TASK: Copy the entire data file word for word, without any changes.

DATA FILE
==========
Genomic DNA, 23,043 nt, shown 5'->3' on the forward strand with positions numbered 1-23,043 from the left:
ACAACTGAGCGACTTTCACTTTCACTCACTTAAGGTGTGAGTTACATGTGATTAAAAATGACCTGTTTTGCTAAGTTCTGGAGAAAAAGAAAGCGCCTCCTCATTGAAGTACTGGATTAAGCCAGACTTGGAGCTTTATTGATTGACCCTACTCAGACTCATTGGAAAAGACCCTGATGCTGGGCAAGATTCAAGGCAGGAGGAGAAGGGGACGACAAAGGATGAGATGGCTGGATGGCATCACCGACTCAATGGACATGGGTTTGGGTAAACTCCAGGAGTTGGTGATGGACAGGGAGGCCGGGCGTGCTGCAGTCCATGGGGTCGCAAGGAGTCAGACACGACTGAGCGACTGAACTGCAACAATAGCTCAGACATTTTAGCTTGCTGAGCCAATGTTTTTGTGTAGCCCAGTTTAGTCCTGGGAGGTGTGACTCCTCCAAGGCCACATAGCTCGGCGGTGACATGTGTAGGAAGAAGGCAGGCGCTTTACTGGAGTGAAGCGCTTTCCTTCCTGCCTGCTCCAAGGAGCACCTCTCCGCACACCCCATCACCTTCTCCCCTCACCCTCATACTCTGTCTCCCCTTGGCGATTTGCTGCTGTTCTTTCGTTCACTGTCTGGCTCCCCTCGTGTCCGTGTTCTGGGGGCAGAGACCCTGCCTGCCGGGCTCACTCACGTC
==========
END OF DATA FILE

Genomic DNA, 23,043 nt, shown 5'->3' on the forward strand with positions numbered 1-23,043 from the left:
ACAACTGAGCGACTTTCACTTTCACTCACTTAAGGTGTGAGTTACATGTGATTAAAAATGACCTGTTTTGCTAAGTTCTGGAGAAAAAGAAAGCGCCTCCTCATTGAAGTACTGGATTAAGCCAGACTTGGAGCTTTATTGATTGACCCTACTCAGACTCATTGGAAAAGACCCTGATGCTGGGCAAGATTCAAGGCAGGAGGAGAAGGGGACGACAAAGGATGAGATGGCTGGATGGCATCACCGACTCAATGGACATGGGTTTGGGTAAACTCCAGGAGTTGGTGATGGACAGGGAGGCCGGGCGTGCTGCAGTCCATGGGGTCGCAAGGAGTCAGACACGACTGAGCGACTGAACTGCAACAATAGCTCAGACATTTTAGCTTGCTGAGCCAATGTTTTTGTGTAGCCCAGTTTAGTCCTGGGAGGTGTGACTCCTCCAAGGCCACATAGCTCGGCGGTGACATGTGTAGGAAGAAGGCAGGCGCTTTACTGGAGTGAAGCGCTTTCCTTCCTGCCTGCTCCAAGGAGCACCTCTCCGCACACCCCATCACCTTCTCCCCTCACCCTCATACTCTGTCTCCCCTTGGCGATTTGCTGCTGTTCTTTCGTTCACTGTCTGGCTCCCCTCGTGTCCGTGTTCTGGGGGCAGAGACCCTGCCTGCCGGGCTCACTCACGTC